Calling climate change “the most urgent threat facing our entire species,” Leonardo DiCaprio cited the global plight while accepting his first Oscar for “The Revenant” at Sunday’s Academy Awards ceremony.
“Climate change is real. It is happening right now,” said the actor, noting that 2015 was the hottest year in reported history. Research further substantiates DiCaprio’s statement: 2014 was our planet’s second hottest year on record, and the top 10 warmest years have all occurred since 1998.
DiCaprio has become one of the world’s most visible environmental activists, whether by participating in New York’s 2014 climate march, speaking to hundreds of electeds at last fall’s U.N. Climate Change Conference in Paris, receiving an award for his climate change work at the World Economic Forum in January in Davos, Switzerland, or pledging to divest from fossil fuels personally and on behalf of his environmental foundation.
Still, he is certainly not the only famous figure to take a stand for the environment. These celebrities are also doing their part to protect our planet:
Mark Ruffalo, another 2016 Oscar nominee, is co-founder of The Solutions Project, which seeks to transition the world to 100% renewable energy, and founder of Water Defense, a non-profit dedicated to clean water. Last November he helped launch Hollywood United for a Healthy California, a campaign to end oil and gas development in California by 2030. Ruffalo is also a solar supporter; he recently worked to retain key net energy metering policies in the state of Nevada.
Author Van Jones is arguably best known for his environmental justice work. He wrote the best seller, “The Green Collar Economy,” and is president and founder of Green for All, which works to build an inclusive green economy strong enough to lift people out of poverty. Jones was the main advocate for the Green Jobs Act, which was the first piece of federal legislation to codify the term “green jobs”. He recently spoke out in favor of President Obama’s Clean Power Plan, which seeks to reduce carbon pollution from power plants.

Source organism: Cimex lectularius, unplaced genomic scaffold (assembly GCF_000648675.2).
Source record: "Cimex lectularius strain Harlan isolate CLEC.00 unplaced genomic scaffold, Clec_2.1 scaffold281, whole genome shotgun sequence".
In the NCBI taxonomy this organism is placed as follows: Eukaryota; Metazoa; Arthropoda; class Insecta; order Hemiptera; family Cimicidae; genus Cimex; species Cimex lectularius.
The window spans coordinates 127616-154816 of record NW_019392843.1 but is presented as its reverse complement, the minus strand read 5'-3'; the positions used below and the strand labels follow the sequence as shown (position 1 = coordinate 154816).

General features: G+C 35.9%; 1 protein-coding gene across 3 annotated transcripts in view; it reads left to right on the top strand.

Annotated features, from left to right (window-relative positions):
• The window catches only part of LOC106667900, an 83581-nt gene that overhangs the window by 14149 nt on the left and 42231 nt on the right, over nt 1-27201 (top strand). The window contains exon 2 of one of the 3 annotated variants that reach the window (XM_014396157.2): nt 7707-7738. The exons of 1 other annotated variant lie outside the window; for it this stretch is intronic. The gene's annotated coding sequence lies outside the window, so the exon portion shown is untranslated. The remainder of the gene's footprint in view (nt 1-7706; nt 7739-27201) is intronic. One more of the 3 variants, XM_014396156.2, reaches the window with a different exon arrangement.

In 2006, former Vice President Al Gore sounded the alarm over global warming with the documentary, “An Inconvenient Truth.” He won a 2007 Nobel Prize for this activism (which he shared with the Intergovernmental Panel on Climate Change). Still on the climate campaign, Gore’s TED Talk earlier this year, “The case for optimism on climate change”, highlighted decreasing costs for renewable energy among numerous positive developments. He is co-founder and chairman of the Climate Reality Project, which trains volunteers to inspire others to take climate action.
Alice Waters is renowned for her Northern California restaurant, Chez Panisse, and her pioneering advocacy for fresh seasonal ingredients produced sustainably and locally. She was honored with a Global Environmental Citizen Award (along with Kofi Annan) in 2008 by the Center for Health and the Global Environment at Harvard Medical School. Her non-profit organization allows middle school students to “participate in all aspects of tending the land, harvesting their crops, and preparing and sharing fresh food.”
Robert Redford has been a prominent environmental activist for some four decades, and long-time trustee of the Natural Resources Defense Council. Like his fellow environmental champions, he has spoken out against an array of issues, from tar sands oil to energy waste in large urban buildings. Most recently, Redford narrated “National Parks Adventure,” an IMAX film that debuted last month for the 100th anniversary of the National Park Service, and is slated to be shown in 60 countries.